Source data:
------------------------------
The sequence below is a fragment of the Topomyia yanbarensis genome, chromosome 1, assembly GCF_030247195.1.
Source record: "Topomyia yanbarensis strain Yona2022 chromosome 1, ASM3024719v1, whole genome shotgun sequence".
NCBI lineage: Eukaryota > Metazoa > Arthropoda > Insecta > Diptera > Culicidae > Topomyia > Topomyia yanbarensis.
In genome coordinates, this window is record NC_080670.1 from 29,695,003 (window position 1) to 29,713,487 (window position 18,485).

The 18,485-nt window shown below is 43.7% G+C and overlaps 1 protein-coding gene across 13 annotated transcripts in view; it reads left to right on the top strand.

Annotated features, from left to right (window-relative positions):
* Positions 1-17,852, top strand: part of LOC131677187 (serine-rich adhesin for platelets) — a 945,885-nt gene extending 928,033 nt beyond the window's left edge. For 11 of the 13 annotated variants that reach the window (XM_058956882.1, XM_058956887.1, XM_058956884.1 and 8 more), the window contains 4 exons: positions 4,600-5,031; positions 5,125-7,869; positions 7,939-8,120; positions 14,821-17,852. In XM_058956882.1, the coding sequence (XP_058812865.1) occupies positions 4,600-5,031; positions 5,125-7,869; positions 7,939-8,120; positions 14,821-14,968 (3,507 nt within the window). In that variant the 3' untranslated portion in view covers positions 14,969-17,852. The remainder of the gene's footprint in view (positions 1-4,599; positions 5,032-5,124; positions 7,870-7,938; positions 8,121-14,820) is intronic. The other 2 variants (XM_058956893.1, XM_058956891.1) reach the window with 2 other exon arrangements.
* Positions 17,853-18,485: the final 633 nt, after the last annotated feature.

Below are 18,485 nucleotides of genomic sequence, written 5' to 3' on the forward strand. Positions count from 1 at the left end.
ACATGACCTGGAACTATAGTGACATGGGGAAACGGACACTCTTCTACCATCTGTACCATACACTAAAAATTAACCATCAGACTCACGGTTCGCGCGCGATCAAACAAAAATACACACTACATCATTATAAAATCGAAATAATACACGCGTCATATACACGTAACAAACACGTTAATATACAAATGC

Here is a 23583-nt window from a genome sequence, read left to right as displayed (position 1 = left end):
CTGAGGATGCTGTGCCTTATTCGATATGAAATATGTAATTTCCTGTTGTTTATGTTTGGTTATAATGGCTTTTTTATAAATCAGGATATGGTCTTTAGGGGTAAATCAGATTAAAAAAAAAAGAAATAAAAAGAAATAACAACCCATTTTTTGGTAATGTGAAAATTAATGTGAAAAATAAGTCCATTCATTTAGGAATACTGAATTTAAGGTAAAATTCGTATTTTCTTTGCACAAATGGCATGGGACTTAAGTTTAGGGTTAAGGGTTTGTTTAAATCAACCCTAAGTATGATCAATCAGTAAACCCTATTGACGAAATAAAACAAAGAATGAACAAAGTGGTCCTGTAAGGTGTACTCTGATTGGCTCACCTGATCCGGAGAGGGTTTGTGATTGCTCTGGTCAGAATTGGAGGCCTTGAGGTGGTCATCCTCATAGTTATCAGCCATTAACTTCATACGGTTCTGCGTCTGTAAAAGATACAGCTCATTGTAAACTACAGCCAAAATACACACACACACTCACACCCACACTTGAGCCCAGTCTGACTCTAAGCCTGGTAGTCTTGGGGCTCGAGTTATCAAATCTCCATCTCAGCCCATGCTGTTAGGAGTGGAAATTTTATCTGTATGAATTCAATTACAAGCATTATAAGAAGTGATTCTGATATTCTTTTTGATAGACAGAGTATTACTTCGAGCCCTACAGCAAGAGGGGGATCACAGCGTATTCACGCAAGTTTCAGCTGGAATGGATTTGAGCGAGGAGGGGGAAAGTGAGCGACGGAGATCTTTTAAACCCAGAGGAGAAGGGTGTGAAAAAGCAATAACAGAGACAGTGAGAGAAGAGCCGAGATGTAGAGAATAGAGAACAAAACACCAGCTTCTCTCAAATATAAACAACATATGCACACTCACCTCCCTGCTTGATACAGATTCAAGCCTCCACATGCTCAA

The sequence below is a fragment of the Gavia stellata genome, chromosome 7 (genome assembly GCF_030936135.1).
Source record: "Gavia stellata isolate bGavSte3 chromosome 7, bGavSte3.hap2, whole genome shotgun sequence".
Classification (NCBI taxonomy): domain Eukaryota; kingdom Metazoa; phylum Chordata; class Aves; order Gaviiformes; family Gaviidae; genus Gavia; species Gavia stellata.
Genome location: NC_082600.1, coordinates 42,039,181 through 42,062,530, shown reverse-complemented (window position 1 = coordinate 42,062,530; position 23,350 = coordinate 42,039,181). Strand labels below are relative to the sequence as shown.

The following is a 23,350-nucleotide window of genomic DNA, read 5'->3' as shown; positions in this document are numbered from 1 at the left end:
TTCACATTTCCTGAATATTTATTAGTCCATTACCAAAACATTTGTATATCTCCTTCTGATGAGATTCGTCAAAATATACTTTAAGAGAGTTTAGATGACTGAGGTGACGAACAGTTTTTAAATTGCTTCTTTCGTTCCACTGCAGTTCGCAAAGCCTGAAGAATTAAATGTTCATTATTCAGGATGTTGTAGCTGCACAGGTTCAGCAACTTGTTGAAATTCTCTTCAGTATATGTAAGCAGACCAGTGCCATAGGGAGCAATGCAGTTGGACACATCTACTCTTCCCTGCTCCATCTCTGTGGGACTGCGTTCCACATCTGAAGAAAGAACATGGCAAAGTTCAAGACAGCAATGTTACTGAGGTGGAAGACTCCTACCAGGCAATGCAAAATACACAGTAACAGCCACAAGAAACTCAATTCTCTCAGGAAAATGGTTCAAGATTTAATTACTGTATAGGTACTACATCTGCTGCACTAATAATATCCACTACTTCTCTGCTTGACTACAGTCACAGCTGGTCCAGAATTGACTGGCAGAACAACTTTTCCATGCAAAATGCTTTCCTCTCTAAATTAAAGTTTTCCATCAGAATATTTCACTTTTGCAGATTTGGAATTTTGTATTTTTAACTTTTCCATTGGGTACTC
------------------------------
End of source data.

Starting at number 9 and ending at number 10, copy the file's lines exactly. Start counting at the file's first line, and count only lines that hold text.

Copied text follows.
Below are 18,485 nucleotides of genomic sequence, written 5' to 3' on the forward strand. Positions count from 1 at the left end.
ACATGACCTGGAACTATAGTGACATGGGGAAACGGACACTCTTCTACCATCTGTACCATACACTAAAAATTAACCATCAGACTCACGGTTCGCGCGCGATCAAACAAAAATACACACTACATCATTATAAAATCGAAATAATACACGCGTCATATACACGTAACAAACACGTTAATATACAAATGC